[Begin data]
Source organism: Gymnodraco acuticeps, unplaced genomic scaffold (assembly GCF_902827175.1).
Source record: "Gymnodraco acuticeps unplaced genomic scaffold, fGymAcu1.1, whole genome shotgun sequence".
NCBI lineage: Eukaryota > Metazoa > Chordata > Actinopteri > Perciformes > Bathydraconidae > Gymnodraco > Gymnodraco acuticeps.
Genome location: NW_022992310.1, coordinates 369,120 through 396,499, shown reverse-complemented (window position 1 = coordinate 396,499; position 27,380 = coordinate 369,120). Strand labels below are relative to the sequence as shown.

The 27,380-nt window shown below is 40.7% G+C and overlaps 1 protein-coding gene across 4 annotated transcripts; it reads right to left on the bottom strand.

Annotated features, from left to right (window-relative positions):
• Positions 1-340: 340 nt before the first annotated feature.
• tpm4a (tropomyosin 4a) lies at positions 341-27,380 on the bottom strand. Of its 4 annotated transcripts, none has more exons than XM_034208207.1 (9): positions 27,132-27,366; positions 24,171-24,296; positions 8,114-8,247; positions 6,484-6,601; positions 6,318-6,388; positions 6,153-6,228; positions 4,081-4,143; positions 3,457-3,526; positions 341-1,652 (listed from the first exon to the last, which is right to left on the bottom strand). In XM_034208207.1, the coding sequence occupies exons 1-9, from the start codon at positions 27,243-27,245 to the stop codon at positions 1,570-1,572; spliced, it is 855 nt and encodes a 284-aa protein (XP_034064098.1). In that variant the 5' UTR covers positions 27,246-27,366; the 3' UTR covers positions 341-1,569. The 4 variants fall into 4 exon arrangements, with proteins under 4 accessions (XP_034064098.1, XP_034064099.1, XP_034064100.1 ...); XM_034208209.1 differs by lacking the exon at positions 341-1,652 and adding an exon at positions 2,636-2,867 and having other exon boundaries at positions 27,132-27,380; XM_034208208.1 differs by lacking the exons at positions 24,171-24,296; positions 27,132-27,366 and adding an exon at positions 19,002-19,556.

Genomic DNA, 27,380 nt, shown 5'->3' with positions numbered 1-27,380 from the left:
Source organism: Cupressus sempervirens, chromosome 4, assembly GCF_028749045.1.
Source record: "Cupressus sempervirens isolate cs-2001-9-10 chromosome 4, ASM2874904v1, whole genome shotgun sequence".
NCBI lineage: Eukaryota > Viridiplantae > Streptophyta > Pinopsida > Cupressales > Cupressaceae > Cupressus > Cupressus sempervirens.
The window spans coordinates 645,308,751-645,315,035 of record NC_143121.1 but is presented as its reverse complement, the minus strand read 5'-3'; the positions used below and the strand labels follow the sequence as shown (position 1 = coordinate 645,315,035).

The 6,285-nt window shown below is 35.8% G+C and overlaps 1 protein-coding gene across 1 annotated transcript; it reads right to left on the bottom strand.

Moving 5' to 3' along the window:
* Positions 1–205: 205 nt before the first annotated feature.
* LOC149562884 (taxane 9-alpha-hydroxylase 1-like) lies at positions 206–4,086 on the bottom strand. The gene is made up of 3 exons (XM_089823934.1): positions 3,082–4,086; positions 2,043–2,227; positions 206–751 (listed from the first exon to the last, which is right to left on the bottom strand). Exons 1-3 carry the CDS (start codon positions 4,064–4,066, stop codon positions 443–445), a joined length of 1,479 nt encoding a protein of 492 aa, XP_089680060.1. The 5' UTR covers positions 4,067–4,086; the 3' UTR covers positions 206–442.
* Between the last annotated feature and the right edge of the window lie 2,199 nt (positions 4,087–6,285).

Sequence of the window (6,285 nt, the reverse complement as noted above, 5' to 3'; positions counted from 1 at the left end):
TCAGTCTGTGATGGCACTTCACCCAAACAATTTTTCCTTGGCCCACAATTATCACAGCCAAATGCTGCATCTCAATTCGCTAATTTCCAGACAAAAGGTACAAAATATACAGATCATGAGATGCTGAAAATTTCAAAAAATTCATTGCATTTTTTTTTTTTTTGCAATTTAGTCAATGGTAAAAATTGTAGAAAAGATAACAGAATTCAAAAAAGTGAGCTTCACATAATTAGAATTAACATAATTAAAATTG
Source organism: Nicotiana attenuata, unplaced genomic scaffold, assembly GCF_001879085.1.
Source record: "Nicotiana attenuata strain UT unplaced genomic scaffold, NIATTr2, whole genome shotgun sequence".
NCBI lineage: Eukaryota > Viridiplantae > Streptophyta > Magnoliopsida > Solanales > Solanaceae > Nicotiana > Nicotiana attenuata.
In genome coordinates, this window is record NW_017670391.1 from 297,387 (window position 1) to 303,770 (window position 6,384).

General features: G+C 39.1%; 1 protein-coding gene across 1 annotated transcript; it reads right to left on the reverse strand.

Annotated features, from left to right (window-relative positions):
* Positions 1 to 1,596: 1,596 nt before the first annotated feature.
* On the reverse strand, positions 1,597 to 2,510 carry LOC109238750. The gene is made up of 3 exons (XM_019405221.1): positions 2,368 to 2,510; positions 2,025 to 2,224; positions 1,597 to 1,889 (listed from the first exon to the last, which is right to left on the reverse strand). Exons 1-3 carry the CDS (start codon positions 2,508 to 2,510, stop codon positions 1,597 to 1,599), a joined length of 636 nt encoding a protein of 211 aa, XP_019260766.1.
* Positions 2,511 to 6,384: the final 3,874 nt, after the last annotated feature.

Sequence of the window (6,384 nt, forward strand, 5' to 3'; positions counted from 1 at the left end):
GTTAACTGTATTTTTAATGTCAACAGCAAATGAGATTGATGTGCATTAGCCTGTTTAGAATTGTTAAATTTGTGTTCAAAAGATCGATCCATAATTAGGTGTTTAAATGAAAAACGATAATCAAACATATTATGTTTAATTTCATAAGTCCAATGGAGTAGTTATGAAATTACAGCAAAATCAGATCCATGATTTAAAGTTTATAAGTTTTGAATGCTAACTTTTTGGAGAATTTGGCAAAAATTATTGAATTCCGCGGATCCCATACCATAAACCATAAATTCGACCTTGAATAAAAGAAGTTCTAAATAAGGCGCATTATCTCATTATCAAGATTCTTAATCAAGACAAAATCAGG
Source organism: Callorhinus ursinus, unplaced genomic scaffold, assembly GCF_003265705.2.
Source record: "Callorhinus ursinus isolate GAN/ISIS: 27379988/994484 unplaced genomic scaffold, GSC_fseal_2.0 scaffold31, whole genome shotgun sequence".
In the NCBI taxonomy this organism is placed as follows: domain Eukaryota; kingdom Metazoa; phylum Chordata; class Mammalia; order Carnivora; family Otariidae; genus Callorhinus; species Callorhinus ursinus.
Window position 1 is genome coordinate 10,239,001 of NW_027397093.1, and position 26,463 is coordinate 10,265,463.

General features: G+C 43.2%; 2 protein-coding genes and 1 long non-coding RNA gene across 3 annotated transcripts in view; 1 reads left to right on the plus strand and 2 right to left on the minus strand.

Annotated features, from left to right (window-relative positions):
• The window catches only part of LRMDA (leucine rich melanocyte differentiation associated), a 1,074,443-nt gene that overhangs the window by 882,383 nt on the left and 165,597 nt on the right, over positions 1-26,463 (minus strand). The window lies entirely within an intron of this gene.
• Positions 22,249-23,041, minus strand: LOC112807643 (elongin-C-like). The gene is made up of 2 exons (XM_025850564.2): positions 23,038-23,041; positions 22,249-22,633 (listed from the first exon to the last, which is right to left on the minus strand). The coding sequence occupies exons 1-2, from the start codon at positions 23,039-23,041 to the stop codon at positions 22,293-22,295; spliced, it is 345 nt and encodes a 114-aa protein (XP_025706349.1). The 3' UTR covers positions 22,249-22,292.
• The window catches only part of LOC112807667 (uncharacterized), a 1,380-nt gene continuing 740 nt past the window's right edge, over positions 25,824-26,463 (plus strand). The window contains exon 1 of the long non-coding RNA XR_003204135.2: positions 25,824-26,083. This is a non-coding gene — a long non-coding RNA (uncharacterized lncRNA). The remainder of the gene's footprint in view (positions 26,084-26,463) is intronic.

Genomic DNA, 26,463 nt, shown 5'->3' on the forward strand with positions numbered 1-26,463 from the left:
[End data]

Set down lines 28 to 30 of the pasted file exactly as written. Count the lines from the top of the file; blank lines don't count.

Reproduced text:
* On the reverse strand, positions 1,597 to 2,510 carry LOC109238750. The gene is made up of 3 exons (XM_019405221.1): positions 2,368 to 2,510; positions 2,025 to 2,224; positions 1,597 to 1,889 (listed from the first exon to the last, which is right to left on the reverse strand). Exons 1-3 carry the CDS (start codon positions 2,508 to 2,510, stop codon positions 1,597 to 1,599), a joined length of 636 nt encoding a protein of 211 aa, XP_019260766.1.
* Positions 2,511 to 6,384: the final 3,874 nt, after the last annotated feature.

Sequence of the window (6,384 nt, forward strand, 5' to 3'; positions counted from 1 at the left end):